Shopify also helps track your products with inventory management to ensure that everything on your Shopify store is available and not out of stock.
Step 3: Choosing the theme
Your Shopify store may reflect you as a person and as a business owner in various and interesting ways. To further personalize your store, select a theme that not only reflects your brand and the products that you carry but also fulfills the function of walking your customers through your store with ease.
While most of the themes offered by Shopify have different prices, you may try them out as many times as you want for free, as long as the theme isn’t published.
A filter option on the left side guides you in weighing your options; you can even rearrange the sections based on your desired layout. It might be tempting to go overboard, but go easy when selecting colors and font styles. Minimizing these reduces your clutter and leads your customers to focus on what’s important and not feel overwhelmed.
Afterward, test the theme’s layout yourself to check if it’s easy to navigate through your Shopify store. Observe the color combinations and make sure that all text can be read.
Step 4: Planning the Shipping
There are many ways to tackle shipping methods, but one efficient way is to consolidate all your stocks. Partner with a cloud logistics network such as LOCAD, which offers an end-to-end fulfillment solution that stores your inventory in numerous fulfillment centers in the Philippines. Establishing your warehouse locations frees you up to focus on your business.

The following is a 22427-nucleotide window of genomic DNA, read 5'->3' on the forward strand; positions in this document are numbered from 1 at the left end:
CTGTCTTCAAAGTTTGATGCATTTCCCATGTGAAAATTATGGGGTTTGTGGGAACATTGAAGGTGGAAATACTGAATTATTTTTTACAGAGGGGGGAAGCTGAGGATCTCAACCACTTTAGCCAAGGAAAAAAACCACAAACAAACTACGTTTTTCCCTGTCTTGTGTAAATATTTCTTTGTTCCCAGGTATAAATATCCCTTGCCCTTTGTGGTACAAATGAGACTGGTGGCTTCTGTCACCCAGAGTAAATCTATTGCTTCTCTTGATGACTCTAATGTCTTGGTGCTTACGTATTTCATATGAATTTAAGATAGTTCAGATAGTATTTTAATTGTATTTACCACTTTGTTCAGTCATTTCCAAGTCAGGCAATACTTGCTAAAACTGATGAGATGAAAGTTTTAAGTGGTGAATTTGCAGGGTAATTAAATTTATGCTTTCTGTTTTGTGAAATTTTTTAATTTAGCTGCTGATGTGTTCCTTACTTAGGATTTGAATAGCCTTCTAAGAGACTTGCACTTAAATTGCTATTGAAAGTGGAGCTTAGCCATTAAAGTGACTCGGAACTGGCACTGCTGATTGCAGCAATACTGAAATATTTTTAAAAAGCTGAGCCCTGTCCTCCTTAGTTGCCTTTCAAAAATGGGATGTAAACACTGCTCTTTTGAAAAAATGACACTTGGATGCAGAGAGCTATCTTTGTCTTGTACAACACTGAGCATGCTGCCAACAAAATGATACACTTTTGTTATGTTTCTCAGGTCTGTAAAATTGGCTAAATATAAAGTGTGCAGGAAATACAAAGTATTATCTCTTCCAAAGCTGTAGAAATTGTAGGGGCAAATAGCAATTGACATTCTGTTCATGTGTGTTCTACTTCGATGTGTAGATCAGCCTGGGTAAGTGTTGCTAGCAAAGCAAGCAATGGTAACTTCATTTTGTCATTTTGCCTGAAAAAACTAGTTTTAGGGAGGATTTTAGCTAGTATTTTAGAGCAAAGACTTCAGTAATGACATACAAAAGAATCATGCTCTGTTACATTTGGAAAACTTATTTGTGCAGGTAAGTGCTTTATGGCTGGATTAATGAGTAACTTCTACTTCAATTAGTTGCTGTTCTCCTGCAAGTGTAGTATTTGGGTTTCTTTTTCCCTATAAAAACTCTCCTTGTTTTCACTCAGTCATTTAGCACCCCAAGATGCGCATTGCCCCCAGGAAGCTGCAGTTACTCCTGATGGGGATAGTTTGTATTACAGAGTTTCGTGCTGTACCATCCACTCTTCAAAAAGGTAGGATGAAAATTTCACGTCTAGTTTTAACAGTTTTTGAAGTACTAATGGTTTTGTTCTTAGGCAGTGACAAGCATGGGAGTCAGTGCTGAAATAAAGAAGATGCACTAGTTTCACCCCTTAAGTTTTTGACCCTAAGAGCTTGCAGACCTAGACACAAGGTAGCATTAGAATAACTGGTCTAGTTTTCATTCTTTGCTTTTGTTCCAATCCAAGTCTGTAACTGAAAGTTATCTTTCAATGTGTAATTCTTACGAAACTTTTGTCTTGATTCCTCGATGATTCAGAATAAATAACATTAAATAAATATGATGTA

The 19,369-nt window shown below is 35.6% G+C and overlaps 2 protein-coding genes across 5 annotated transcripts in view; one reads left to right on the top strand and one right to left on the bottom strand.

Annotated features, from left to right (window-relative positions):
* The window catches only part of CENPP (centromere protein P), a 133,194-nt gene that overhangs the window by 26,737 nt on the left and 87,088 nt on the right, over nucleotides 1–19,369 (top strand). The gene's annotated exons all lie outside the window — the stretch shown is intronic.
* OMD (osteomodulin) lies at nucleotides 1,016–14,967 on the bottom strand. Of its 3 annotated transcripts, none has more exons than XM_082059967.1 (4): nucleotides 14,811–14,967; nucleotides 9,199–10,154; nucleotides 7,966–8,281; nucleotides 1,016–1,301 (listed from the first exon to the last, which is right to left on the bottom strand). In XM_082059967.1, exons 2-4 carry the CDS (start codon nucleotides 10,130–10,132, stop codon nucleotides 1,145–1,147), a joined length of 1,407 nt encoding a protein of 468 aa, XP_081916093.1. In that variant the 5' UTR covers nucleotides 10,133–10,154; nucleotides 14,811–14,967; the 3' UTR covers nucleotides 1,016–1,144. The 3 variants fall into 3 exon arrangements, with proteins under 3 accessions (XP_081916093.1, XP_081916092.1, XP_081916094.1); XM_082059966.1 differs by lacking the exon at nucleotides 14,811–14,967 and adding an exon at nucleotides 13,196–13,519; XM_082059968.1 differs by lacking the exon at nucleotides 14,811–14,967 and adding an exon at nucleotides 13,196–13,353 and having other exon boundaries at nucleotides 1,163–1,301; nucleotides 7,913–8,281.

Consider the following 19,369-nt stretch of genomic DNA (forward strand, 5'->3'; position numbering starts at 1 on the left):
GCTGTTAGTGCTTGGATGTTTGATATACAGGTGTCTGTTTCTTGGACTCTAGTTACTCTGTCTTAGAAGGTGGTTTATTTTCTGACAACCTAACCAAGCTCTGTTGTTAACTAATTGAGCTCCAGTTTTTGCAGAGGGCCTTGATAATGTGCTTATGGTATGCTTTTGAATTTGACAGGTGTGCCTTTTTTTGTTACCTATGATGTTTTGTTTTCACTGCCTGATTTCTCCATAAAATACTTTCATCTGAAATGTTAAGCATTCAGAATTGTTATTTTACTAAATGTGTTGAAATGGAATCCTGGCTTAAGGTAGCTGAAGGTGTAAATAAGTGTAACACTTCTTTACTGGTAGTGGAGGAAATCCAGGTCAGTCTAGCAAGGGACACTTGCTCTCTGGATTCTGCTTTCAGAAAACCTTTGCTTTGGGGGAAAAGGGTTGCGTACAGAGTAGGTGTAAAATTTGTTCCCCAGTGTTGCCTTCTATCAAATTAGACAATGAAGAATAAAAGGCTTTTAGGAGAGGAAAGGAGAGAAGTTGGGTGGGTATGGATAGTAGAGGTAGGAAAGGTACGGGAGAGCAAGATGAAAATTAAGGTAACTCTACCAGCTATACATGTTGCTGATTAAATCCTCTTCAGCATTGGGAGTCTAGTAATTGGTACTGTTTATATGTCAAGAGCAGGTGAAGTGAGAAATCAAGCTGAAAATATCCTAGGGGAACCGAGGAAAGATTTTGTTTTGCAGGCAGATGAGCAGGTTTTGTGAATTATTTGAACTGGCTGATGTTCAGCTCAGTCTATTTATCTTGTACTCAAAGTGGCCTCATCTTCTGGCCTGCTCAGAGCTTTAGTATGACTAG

Once a customer places an order and buys a product from your Shopify store, LOCAD starts preparing it, ready for shipment and delivery including real-time updates for you via a user-friendly dashboard. This is especially useful in case you decide to expand and cater to international customers, as Shopify supports the creation of Shipping Zones for countries or regions that have the same shipping rates.
Step 5: Selecting the Payment Methods
Before launching your Shopify store, determine what payment methods your store will accept. Although some of Shopify’s payment methods are not applicable to the Philippines, Shopify has partnered with some local payment providers such as GrabPay, Dragonpay, GCash via PayMongo, and even credit and debit cards, with a percentage deducted to cover transaction and commission fees.
An Invoice Generator, another free tool provided by Shopify, helps guide you in billing and collecting money from your customers. Once you’re ready, take a look at this Shopify checklist to put your mind at ease before the actual launch.
Building your Shopify store is another way of addressing our current situation globally by attracting potential customers to your products despite physical limitations. While this guide may seem like an oversimplification as it condenses numerous actions into just 5 steps, setting up a Shopify store really isn’t as daunting as it appears.
With any new venture, it becomes easier once you familiarize yourself with Shopify, and help topics on practically any possible question that you might think of are accessible and easy to learn and digest.
They also offer Shopify Lite, which does not have a storefront but is more affordable in case you want to link an existing ecommerce platform to Shopify. At the very least, I encourage you to check out the 14-day trial to see if Shopify is a suitable e-commerce solution to the growing needs of your business. Partnering that with LOCAD automates many of your logistical concerns, giving you a worry-free first-time Shopify experience.